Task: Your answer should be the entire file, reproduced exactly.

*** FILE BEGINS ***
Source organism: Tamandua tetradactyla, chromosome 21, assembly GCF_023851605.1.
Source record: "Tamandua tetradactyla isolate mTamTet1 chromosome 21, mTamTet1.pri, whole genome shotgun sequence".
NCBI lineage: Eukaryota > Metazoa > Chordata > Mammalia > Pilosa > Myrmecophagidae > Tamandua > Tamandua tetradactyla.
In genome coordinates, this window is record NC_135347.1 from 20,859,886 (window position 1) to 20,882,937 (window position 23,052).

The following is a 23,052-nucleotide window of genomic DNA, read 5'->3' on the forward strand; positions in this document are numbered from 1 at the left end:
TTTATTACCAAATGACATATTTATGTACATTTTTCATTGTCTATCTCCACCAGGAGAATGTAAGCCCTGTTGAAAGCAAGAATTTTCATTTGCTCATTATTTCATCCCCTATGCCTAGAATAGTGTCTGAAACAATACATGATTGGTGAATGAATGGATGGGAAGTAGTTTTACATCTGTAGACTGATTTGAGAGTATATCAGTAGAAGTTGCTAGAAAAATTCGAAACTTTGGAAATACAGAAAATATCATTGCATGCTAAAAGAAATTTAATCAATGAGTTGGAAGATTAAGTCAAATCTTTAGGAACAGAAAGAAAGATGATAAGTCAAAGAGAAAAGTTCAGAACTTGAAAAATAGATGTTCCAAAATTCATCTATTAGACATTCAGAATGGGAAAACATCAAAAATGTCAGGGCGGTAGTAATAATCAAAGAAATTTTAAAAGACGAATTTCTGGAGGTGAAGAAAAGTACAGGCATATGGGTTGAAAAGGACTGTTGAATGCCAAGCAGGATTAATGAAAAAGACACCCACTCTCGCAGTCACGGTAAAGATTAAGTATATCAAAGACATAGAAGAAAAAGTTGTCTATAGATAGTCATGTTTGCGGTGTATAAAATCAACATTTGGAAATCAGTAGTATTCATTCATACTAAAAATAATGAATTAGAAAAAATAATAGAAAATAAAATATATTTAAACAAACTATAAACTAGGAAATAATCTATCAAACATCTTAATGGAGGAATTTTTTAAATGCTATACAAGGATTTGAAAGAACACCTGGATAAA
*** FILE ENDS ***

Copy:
Source organism: Tamandua tetradactyla, chromosome 21, assembly GCF_023851605.1.
Source record: "Tamandua tetradactyla isolate mTamTet1 chromosome 21, mTamTet1.pri, whole genome shotgun sequence".
NCBI lineage: Eukaryota > Metazoa > Chordata > Mammalia > Pilosa > Myrmecophagidae > Tamandua > Tamandua tetradactyla.
In genome coordinates, this window is record NC_135347.1 from 20,859,886 (window position 1) to 20,882,937 (window position 23,052).

The following is a 23,052-nucleotide window of genomic DNA, read 5'->3' on the forward strand; positions in this document are numbered from 1 at the left end:
TTTATTACCAAATGACATATTTATGTACATTTTTCATTGTCTATCTCCACCAGGAGAATGTAAGCCCTGTTGAAAGCAAGAATTTTCATTTGCTCATTATTTCATCCCCTATGCCTAGAATAGTGTCTGAAACAATACATGATTGGTGAATGAATGGATGGGAAGTAGTTTTACATCTGTAGACTGATTTGAGAGTATATCAGTAGAAGTTGCTAGAAAAATTCGAAACTTTGGAAATACAGAAAATATCATTGCATGCTAAAAGAAATTTAATCAATGAGTTGGAAGATTAAGTCAAATCTTTAGGAACAGAAAGAAAGATGATAAGTCAAAGAGAAAAGTTCAGAACTTGAAAAATAGATGTTCCAAAATTCATCTATTAGACATTCAGAATGGGAAAACATCAAAAATGTCAGGGCGGTAGTAATAATCAAAGAAATTTTAAAAGACGAATTTCTGGAGGTGAAGAAAAGTACAGGCATATGGGTTGAAAAGGACTGTTGAATGCCAAGCAGGATTAATGAAAAAGACACCCACTCTCGCAGTCACGGTAAAGATTAAGTATATCAAAGACATAGAAGAAAAAGTTGTCTATAGATAGTCATGTTTGCGGTGTATAAAATCAACATTTGGAAATCAGTAGTATTCATTCATACTAAAAATAATGAATTAGAAAAAATAATAGAAAATAAAATATATTTAAACAAACTATAAACTAGGAAATAATCTATCAAACATCTTAATGGAGGAATTTTTTAAATGCTATACAAGGATTTGAAAGAACACCTGGATAAA